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Red-handed

RedR - RedR has been bombarded with enquiries, offers of help and donations since the Tsunami truck.Antony Oliver reports on the charity's response.

From the moment news of the Tsunami broke on Boxing Day, RedR staff were pressed into action, contacting aid agencies, answering recruitment needs, fielding enquiries from the public and media and preparing training assistance for those on assignment.

'We were overwhelmed with calls which the whole team just got on with answering, ' said RedR chief executive Bobby Lambert. 'Initially the holiday period meant working from wherever they were.' The Tsunami response was the fi rst real test for RedR's new on-line recruitment database, which has proved itself a capable tool for both those trying to place staff and those offering services: it has been particularly useful for remote working outside the office. This system was launched following last year's merger of RedR and the International Health Exchange (IHE).

Following the huge mobilisation, around 50 professionals have been placed by RedR offi ces around the world - 10 by RedR India, 12 by RedR Australia, 24 by RedR London, 2 by RedR Canada and 2 from RedR New Zealand.

Some 1,000 engineers put themselves forward to help, swelling the RedR/IHE database of available engineers to around 4,000. Thousands more called to offer any help they could.

However, it is noticeable that following this disaster there have been a relatively small number of requests from agencies for engineers to work in the tsunami-hit region.

This is thought to be a combination of professional skills already being available in the Tsunami hit countries, plus the diffi culty aid agencies have had tackling such a geographically diverse disaster.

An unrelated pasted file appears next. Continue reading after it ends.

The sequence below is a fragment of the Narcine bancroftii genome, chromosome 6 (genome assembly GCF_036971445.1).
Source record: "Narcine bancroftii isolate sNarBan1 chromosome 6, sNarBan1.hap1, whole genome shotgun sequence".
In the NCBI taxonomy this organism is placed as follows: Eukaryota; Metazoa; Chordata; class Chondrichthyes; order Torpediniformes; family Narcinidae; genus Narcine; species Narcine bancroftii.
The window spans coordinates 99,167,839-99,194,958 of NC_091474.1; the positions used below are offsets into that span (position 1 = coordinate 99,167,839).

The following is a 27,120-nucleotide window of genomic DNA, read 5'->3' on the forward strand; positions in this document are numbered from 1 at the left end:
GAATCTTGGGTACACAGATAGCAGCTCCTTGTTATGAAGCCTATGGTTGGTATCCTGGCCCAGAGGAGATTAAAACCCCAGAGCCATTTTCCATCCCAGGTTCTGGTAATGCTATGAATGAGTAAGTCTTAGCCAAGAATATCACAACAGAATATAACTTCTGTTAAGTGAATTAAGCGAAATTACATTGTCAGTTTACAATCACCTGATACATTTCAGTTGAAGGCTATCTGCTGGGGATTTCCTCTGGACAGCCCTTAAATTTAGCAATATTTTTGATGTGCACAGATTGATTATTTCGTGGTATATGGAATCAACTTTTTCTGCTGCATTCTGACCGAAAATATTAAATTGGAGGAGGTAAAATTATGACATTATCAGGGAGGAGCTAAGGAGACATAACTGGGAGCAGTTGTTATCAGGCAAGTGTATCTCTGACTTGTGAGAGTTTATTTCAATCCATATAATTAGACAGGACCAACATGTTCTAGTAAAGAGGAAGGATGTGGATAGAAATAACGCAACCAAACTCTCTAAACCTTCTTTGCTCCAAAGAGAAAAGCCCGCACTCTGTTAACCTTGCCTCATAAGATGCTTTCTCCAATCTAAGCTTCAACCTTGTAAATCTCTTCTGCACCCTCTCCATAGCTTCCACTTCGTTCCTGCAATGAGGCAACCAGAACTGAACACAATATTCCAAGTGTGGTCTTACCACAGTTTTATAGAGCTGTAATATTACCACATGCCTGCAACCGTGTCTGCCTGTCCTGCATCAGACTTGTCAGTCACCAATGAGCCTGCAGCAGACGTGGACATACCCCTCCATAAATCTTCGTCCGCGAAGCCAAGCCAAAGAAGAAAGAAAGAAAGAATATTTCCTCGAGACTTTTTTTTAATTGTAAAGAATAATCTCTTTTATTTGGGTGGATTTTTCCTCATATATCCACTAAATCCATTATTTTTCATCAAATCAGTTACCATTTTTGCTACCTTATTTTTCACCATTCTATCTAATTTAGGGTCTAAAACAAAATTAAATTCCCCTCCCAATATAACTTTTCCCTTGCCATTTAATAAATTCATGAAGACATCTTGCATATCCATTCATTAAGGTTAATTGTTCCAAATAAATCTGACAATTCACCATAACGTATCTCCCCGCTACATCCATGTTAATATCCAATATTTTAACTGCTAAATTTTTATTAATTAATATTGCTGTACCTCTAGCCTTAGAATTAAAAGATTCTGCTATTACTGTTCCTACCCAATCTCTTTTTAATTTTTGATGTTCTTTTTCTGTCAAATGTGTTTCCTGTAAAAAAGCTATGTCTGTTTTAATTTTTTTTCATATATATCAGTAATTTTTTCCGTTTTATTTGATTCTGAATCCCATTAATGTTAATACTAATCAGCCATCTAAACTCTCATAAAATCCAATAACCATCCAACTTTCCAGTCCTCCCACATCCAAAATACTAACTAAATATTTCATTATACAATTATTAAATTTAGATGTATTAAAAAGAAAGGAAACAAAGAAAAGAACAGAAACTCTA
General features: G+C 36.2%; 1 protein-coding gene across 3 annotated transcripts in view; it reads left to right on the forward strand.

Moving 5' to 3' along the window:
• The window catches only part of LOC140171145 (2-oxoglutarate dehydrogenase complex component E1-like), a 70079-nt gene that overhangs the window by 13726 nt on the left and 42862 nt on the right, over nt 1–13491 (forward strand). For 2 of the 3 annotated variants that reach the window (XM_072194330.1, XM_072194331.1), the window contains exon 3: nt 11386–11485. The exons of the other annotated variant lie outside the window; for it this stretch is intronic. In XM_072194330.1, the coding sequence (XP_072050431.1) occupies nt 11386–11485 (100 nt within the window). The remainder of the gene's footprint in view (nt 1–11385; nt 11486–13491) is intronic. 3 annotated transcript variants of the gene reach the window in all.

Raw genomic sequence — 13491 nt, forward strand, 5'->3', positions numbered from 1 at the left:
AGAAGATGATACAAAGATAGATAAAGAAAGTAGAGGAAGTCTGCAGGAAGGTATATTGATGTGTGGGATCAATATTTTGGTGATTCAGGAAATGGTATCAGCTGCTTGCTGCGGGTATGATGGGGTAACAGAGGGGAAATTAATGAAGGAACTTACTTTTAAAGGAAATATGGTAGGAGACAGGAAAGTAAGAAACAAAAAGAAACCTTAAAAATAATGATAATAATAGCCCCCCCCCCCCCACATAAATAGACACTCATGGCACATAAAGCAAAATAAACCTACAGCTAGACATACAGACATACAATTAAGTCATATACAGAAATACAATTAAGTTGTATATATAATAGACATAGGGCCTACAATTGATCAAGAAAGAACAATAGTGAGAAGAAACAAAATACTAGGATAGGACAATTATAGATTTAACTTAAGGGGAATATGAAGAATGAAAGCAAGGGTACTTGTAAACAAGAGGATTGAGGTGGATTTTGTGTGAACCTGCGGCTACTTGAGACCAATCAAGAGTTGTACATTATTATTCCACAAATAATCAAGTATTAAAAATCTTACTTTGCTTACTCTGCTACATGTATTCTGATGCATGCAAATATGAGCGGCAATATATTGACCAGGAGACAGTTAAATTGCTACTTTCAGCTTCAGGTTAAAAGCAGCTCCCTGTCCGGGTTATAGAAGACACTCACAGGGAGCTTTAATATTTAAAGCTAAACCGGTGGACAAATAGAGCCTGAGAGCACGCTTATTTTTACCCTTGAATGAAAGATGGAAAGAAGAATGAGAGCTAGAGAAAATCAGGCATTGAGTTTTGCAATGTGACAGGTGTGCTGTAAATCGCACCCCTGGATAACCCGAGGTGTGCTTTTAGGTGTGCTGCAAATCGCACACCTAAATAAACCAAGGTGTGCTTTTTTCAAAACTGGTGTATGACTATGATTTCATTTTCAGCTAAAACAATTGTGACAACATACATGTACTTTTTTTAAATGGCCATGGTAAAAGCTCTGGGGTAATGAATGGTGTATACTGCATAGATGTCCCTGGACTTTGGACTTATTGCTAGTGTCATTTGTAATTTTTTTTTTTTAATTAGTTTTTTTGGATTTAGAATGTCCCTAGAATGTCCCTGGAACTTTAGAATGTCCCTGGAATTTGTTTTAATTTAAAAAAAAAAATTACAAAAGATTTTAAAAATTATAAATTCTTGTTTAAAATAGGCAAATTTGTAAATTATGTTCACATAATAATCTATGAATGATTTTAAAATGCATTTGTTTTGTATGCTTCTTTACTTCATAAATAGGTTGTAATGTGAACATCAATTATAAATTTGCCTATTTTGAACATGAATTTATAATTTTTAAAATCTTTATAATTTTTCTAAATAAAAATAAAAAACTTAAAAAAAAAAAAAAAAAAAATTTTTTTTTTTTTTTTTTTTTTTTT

But now the fi st wave of relief is complete, and with such huge amounts of cash pledged by the international community, agencies are also thought to be assessing the situation and planning their own longer term responses to the situation.

'Agencies perhaps don't fully recognise the value of the people on our register, ' said Rod Macdonald. 'They could be using RedR members to do their strategic assessment: they would probably do a better job.' Certainly RedR is aware that it needs to manage properly the expectations of all those engineers who have put forward offers of help as, realistically, very few will be either suitable or able to be sent on assignment with an agency.

This week Bobby Lambert set off for Sri Lanka for a factfi nding mission to enable RedR to plan and assess the likely staffi g and training needs in the future. RedR will remain very busy for years to come as a result of the Tsunami.

As well as its staff recruitment role, RedR is already working hard to give technical support to local engineers and agencies working in the region. This has included training in basic engineering, logistics and management to assist the relief effort.

However it took the decision to not do any fundraising on the back of the tsunami - instead it referred all donations to the Disasters Emergency Committee.

That said, a large number of donations have been received - over £20K made direct to RedR - and this cash is being used to support the fl edgling RedR India operation which has had to raise its game significantly over the last few weeks.

Antony Oliver is a trustee of RedR/IHE

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